The current economic climate has delayed retirement plans for many Americans, but small business owners are being hit especially hard.  The promise of being able to sell their business for enough money with which to retire remains unfulfilled for an increasing number of owners.  Average total revenue for small businesses has increased by only 3% since 2007, and has even fallen in such fields as construction and retail.

Since most small business owners have the majority of their money tied up in their business, the value of that business directly determines when its owner can or cannot retire.  Sale of a business is the traditional means of “cashing out” at the end of a successful entrepreneurial career, but buyers are making smaller offers as revenues shrink.

The median sale price of small businesses in the US has fallen by 25% since 2008.  As a result, more owners are being forced to delay retirement indefinitely, rededicating themselves to their business past the age when they expected to have sold it.  As small business consultant Andy Birol puts it, “They either have to sell for far less than they need or deserve to get out, or they have to muster up the energy to recommit themselves to the business.”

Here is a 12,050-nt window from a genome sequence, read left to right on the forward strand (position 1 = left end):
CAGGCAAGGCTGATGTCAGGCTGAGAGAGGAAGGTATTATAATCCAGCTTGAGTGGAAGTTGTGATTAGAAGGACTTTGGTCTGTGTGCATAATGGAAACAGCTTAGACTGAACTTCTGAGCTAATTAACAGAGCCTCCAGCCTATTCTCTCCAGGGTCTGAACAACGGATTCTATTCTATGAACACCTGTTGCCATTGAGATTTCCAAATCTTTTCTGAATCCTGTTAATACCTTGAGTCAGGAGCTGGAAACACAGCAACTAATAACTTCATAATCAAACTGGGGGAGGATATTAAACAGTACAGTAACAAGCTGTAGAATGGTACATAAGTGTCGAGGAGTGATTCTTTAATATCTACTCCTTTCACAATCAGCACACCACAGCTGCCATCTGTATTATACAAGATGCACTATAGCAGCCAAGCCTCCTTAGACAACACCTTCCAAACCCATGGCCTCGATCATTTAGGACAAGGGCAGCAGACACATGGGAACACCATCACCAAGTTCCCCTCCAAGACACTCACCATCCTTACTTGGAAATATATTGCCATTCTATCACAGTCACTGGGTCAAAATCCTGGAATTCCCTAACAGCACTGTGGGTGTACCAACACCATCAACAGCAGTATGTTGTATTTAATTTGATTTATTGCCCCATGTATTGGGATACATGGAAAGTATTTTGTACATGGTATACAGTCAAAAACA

62-year-old Danny Sullivan is one such business owner.  He founded a catering company 21 years ago, and has determined that he would need to sell it at a price of $850,000 in order to retire.  So far, no one is willing to pay anywhere near that price for Sullivan’s company, largely because its revenue has fallen by nearly 33% during the recession.  “I am so tired,” says Sullivan, “I don’t know that I’ll ever be able to retire.”

Judy Lawton is also trying to sell her business, a staffing company she started 27 years ago.  At age 69, Lawton is still working 12-hour days, trying to keep her company afloat long enough to attract a decent buyout offer.  She estimates that she would need to sell for about $2 million to retire comfortably, but has received only “insulting” offers as low as $250,000.  “You don’t work for almost 28 years at [building] a company and give it away,” she says.

Danny Sullivan and Judy Lawton are certainly not alone, as 38% of small business owners surveyed by The Wall Street Journal said that their planned retirement date has been delayed.

Source: Needleman, Sarah E. and Emily Maltby. “The Economy Stole my Retirement.” The Wall Street Journal, 8/30/12.

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